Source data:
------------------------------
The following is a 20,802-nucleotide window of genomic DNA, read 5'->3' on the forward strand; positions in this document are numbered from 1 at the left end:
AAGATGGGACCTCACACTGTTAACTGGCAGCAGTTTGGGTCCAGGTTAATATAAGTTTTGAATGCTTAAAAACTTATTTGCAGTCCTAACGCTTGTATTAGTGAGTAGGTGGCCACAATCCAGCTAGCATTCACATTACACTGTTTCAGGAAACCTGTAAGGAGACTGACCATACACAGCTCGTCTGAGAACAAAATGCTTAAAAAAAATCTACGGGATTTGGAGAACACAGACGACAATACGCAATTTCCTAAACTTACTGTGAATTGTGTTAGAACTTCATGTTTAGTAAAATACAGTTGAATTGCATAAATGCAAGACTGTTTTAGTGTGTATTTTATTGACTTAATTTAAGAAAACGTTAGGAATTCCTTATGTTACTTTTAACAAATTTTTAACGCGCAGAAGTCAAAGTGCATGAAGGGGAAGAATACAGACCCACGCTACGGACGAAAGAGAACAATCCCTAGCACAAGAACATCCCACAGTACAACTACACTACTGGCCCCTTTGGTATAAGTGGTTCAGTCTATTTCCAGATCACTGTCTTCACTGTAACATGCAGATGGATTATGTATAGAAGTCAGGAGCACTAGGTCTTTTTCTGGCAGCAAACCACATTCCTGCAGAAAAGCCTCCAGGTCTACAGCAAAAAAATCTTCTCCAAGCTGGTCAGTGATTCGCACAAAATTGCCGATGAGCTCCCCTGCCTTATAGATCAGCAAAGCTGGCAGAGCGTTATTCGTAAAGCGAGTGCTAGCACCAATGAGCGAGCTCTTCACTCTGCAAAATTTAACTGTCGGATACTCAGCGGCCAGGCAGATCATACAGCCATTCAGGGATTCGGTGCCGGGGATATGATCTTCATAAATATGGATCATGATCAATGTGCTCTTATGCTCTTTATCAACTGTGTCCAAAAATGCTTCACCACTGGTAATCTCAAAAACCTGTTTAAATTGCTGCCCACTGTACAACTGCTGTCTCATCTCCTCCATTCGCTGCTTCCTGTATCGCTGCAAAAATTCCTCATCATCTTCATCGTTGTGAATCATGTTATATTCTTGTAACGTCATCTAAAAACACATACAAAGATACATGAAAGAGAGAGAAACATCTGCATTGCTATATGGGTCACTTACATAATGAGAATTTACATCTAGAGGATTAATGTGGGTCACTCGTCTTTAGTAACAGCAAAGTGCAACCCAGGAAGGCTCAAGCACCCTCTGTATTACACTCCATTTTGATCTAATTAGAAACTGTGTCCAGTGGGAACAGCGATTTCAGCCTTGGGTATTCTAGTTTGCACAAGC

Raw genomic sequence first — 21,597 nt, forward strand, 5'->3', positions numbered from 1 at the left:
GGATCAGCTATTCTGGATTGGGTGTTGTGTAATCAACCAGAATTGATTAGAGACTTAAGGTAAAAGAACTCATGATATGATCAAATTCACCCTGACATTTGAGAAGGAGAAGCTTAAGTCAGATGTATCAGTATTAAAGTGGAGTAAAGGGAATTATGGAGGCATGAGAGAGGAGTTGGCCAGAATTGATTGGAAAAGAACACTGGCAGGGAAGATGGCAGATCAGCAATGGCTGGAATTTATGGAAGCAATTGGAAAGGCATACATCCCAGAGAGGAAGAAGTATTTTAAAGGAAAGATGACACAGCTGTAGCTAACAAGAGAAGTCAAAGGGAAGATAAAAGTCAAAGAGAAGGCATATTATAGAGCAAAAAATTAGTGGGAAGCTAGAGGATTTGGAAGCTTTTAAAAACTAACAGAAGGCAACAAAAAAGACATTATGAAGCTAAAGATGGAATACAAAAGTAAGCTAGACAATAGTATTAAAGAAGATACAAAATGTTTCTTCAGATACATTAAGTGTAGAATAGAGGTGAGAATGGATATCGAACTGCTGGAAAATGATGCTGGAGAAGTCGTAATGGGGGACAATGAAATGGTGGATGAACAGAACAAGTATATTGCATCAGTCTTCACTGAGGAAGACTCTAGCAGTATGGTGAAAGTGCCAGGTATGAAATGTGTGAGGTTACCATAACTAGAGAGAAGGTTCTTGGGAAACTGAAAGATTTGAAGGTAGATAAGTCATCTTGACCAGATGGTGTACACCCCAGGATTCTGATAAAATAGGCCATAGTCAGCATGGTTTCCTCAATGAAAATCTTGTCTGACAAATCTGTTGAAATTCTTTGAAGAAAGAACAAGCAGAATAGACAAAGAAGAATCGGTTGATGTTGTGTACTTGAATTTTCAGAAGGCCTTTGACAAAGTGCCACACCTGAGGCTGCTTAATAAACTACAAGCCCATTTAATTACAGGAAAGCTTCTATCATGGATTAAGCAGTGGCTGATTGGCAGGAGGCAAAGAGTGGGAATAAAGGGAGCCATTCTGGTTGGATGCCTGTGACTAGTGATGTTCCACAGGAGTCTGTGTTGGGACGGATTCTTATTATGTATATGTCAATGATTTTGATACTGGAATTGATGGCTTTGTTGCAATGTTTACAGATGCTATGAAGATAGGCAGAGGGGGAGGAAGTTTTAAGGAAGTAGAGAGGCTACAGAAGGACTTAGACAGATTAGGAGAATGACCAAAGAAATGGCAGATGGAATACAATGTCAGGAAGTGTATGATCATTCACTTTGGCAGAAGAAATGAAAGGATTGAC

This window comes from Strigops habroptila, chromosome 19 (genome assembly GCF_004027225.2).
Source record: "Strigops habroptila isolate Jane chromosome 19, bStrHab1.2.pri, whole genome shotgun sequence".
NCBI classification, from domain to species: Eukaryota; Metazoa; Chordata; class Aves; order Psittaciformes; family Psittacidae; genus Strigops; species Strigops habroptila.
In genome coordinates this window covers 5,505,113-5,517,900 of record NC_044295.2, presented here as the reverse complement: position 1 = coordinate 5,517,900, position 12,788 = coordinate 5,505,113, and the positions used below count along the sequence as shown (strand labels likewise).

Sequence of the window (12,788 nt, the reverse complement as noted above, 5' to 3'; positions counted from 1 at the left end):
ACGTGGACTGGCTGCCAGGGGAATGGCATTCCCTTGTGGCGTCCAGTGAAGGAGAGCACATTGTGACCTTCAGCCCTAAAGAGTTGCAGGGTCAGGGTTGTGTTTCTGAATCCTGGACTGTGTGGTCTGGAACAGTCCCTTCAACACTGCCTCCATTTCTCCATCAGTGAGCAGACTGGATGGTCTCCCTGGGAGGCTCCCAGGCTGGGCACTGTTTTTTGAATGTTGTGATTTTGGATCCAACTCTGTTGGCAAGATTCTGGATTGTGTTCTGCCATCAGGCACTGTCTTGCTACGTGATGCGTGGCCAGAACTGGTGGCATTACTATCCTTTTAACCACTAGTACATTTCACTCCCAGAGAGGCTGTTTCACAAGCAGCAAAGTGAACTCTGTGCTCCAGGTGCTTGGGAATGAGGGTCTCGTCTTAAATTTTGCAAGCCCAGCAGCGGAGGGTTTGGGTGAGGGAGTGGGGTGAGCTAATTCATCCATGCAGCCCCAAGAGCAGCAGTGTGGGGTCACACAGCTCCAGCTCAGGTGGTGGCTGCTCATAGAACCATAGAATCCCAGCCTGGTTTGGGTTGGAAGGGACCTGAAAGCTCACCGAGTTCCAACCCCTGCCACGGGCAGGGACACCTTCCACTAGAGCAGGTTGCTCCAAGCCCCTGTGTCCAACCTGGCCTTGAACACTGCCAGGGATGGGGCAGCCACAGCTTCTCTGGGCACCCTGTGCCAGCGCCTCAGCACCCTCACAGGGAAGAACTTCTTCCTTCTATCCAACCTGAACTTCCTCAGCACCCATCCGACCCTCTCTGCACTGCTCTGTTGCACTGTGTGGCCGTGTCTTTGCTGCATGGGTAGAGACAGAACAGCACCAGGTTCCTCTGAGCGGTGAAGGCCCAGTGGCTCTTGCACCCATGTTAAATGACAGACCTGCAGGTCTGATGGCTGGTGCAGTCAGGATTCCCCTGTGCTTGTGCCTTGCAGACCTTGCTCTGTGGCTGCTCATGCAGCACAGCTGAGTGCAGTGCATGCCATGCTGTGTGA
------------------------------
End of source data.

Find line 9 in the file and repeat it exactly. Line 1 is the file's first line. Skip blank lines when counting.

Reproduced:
Sequence of the window (12,788 nt, the reverse complement as noted above, 5' to 3'; positions counted from 1 at the left end):